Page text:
Even more London to unlock

The Palm House, a Victorian-era greenhouse at the Royal Botanic Gardens in London April 28, 2016. One of the world’s premiere botanical gardens doubles as an everyday neighbourhood park, for locals with an annual membership. — Picture by David Azia/The New York Times
The Palm House, a Victorian-era greenhouse at the Royal Botanic Gardens in London April 28, 2016. One of the world’s premiere botanical gardens doubles as an everyday neighbourhood park, for locals with an annual membership. — Picture by David Azia/The New York Times

LONDON, May 17 — In 2003, when I moved to London to work as a pilot, I lived in Kew. From the air, the neighbourhood looked like the perfect geographic compromise between life (my friends, and the occasional date, in central London) and work (my 5am starts at Heathrow Airport).

On a typical day off, before a long walk in the Royal Botanic Gardens — an annual membership (£79, or about RM460) turns this premier botanical garden into your everyday neighbourhood park — I would head to the Kew Greenhouse Cafe, in the cluster of shops near Kew Gardens station. I’d sit in the front room by the big windows and unfold a newspaper or a letter from home.

After several years in Kew, I moved to north London. But whenever I see the cafe and the gardens from the cockpit, I think, well, that is where I learned why English sandwiches are generally so tasty (it’s the quality of the cheddar, and the quantity of the butter) and that is where I started to fall in love with London.

The attractions of central London are so famous that it’s all too easy for seasoned expatriates to roll their eyes and stop exploring. So I’m glad that one rainy evening about six years ago, Nicky, an English friend who’s a lawyer, showed me the Temple Church. Consecrated by the Latin patriarch of Jerusalem in 1185 (in the likely presence of King Henry II) and built to evoke that city’s Church of the Holy Sepulcher, the Temple Church was the London headquarters of the soldier-monks known as the Knights Templar.

A mantel covered with memorabilia at Dennis Severs’ House, a tourist attraction in London April 29, 2016. Visitors to the museum tiptoe through rooms that are immaculately dressed in the sights, sounds and — yes — the smells of bygone ages, right down to the curls of lemon-peel next to still-steaming cups of tea. — Picture by David Azia/The New York Times
A mantel covered with memorabilia at Dennis Severs’ House, a tourist attraction in London April 29, 2016. Visitors to the museum tiptoe through rooms that are immaculately dressed in the sights, sounds and — yes — the smells of bygone ages, right down to the curls of lemon-peel next to still-steaming cups of tea. — Picture by David Azia/The New York Times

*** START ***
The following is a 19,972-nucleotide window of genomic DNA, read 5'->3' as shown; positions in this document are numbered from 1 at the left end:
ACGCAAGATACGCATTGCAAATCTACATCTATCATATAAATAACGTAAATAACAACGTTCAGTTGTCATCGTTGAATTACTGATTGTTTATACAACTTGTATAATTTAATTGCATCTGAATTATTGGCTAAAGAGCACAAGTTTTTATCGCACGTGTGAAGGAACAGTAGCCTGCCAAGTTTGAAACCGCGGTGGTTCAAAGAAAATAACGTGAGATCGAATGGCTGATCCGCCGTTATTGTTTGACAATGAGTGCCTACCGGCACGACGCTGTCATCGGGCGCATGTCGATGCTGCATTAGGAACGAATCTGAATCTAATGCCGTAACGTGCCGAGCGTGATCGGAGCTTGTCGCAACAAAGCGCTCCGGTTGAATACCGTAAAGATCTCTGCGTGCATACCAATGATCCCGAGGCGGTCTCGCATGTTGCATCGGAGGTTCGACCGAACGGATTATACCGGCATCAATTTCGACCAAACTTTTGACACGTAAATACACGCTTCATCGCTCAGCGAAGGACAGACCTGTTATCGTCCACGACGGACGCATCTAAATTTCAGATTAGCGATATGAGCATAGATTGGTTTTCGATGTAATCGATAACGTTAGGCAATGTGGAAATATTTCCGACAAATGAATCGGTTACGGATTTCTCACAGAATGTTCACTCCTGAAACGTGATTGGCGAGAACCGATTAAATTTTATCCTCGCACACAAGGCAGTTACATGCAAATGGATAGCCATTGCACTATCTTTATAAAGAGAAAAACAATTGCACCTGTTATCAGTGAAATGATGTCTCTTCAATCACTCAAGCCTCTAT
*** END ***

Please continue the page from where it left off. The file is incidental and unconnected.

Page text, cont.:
More recently (in British terms, the last four centuries or so), it has served the Middle Temple and the Inner Temple, two of London’s four Inns of Court, or legal societies, which are cloistered in serene Oxbridge-style campuses in the heart of the metropolis. Come for the soaring music of the choir — one of Britain’s finest — or bring your lunch to the Inns’ quiet gardens above the Thames.

Every expatriate in London has a story, and few such tales are as fascinating as that of Dennis Severs. Severs grew up in sunny California, but instead of a pool he dreamed of a house with ghosts, and of an English sort of light “that I saw in old varnish and paint, and that appealed to me as my ideal.” In 1979 Severs, who survived in part on the earnings from an inherited California gas station, bought an early 18th-century home in Spitalfields. He turned his new, old London digs into Dennis Severs’ House, a museum in which silent visitors tiptoe through rooms that are immaculately dressed in the sights, sounds and — yes — the smells of bygone ages. Coals smolder in the hearths, a lemon peel curls near a still-steaming cup of tea, an egg lies freshly broken in a bowl of flour. Even the contents of the chamber pots are all too authentic.

The only cognitive dissonance here, aside from that of modern London itself, which it’s hard to remember is still humming along just beyond the walls of this time capsule, is the New York Yankees cap of Severs, who died in 1999, resting on a candlelit table in the hall. — The New York Times

Related Articles